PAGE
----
Back from Iceland


Yesterday we returned, reluctantly, from a vacation in Iceland.  The mind, though, is still there: in the streets of Reykjavik, full of color and gaiety; on the shores of lake Myvatn, swarming with midges; in the vast emptiness of the southern coast, with astonishing cliffs where arctic puffins nest and fly about in strange circles; in the bizarre landscape of moss-covered lava fields; in the salty warmth of the blue lagoon; amidst the Icelanders, relaxed yet enthusiastic.

There is a desire to write at length about this journey.  It has been an atypical trip; the process of writing will, I hope, bring out the differences and clarify them.  The most obvious difference, something that came to view in little things during the last ten-days, was this: Iceland is a simple nation.

300,000 inhabitants; one city – Reykjavik – and a bunch of towns; one people; one religion; one language (that has changed little in a thousand years); no neighboring states; a straightforward – though turbulent – history; a handful of occupations.  (The most complex thing you find are Icelandic names: of the dozen or so Icelanders I had a conversation with, I cannot clearly recollect even one full name.)

This simplicity will be a recurring theme.  But before I get to Iceland, I have some debts – accrued in the busy summer so far – that I have to get off my back: the music festival in Belfort, and the saturday market at Lausanne.  There are no travel plans for the next six weeks – not counting the occasional meet-the-wife trip to Brussels –  so all this writing should get done. I have no excuses this time.

8 thoughts on “Back from Iceland

  1. kahini:

    it should not be difficult to keep those thoughts about iceland in hibernation for a year!


    i thought at least icelandic last names were pretty simple to remember, like svensson (for sven’s son) and svensdottir (for sven’s daughter). or am i dreaming? you still need to remember father’s first name though ;-).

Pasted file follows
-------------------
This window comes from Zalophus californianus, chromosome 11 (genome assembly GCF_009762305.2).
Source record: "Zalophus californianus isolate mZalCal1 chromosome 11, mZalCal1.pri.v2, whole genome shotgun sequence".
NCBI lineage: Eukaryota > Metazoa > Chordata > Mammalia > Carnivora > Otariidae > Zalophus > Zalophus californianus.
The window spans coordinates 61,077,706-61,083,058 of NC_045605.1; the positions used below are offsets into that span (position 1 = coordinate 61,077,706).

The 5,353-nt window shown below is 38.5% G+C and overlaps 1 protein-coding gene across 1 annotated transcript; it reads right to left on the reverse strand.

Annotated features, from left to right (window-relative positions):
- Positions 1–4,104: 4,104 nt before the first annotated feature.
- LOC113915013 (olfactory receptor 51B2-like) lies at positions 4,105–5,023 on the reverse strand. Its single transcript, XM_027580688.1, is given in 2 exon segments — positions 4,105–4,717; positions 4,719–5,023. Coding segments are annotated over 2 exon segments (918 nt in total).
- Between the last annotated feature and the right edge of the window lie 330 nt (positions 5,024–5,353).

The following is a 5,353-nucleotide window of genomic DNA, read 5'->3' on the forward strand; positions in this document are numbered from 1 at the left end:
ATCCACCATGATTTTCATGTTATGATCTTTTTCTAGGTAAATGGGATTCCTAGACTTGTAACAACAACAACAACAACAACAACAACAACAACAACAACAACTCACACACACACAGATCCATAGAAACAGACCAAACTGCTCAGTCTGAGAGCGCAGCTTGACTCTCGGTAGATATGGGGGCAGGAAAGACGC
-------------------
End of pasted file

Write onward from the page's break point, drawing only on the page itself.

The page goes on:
– s.b.

  2. iceland! wow! hurry hurry….am dying to know more. the colour green resembles the ghats here in monsoon :-)…i thot i will never see that colour anywhere on earth.

  3. Kahini: Not really. I plan for the year after next.

    Somebody: Here is a test: take one look at the name below and then, looking away, try to recollect and say it aloud.

    Vilhjáll Brynjolfsson
    Aðallfur Hjálmtýsson
    Eiríðun Bryndísardóttir
    Einar Hjörleifsson Kvaran

    OK, that was a bit extreme. The more common ones are simpler (and follow the rule you mentioned), but I had great difficulty in mapping the way Icelanders pronouned their names to how it is written. After asking a few to repeat themselves, I gave up.

    Rathish: As I mentioned last week, the article is interesting but the tone is unfortunate. Pity.

    Alpha: “Been a while” – you are too polite. No excuses can explain my long silence, and no apology can make up for it. A long mail is what I need to work on, immediately!

    Bips: And has the monsoon arrived? I read about someone waiting desperately for it….

    Rash: Yes,…soon!

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